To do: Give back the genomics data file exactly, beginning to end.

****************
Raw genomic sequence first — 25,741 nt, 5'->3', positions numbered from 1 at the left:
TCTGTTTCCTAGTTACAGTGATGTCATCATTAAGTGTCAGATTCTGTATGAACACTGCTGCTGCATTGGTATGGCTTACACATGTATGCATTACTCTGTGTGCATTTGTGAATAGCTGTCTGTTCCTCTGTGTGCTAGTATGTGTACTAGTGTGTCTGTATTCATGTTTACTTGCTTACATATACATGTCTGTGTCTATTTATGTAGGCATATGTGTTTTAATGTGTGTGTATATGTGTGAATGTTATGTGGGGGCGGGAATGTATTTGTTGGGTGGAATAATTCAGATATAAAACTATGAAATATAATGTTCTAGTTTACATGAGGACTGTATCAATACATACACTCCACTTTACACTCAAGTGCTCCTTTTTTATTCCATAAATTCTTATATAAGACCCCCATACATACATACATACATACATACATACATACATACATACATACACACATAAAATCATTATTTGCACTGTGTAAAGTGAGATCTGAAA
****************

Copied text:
Raw genomic sequence first — 25,741 nt, 5'->3', positions numbered from 1 at the left:
TCTGTTTCCTAGTTACAGTGATGTCATCATTAAGTGTCAGATTCTGTATGAACACTGCTGCTGCATTGGTATGGCTTACACATGTATGCATTACTCTGTGTGCATTTGTGAATAGCTGTCTGTTCCTCTGTGTGCTAGTATGTGTACTAGTGTGTCTGTATTCATGTTTACTTGCTTACATATACATGTCTGTGTCTATTTATGTAGGCATATGTGTTTTAATGTGTGTGTATATGTGTGAATGTTATGTGGGGGCGGGAATGTATTTGTTGGGTGGAATAATTCAGATATAAAACTATGAAATATAATGTTCTAGTTTACATGAGGACTGTATCAATACATACACTCCACTTTACACTCAAGTGCTCCTTTTTTATTCCATAAATTCTTATATAAGACCCCCATACATACATACATACATACATACATACATACATACATACATACACACATAAAATCATTATTTGCACTGTGTAAAGTGAGATCTGAAA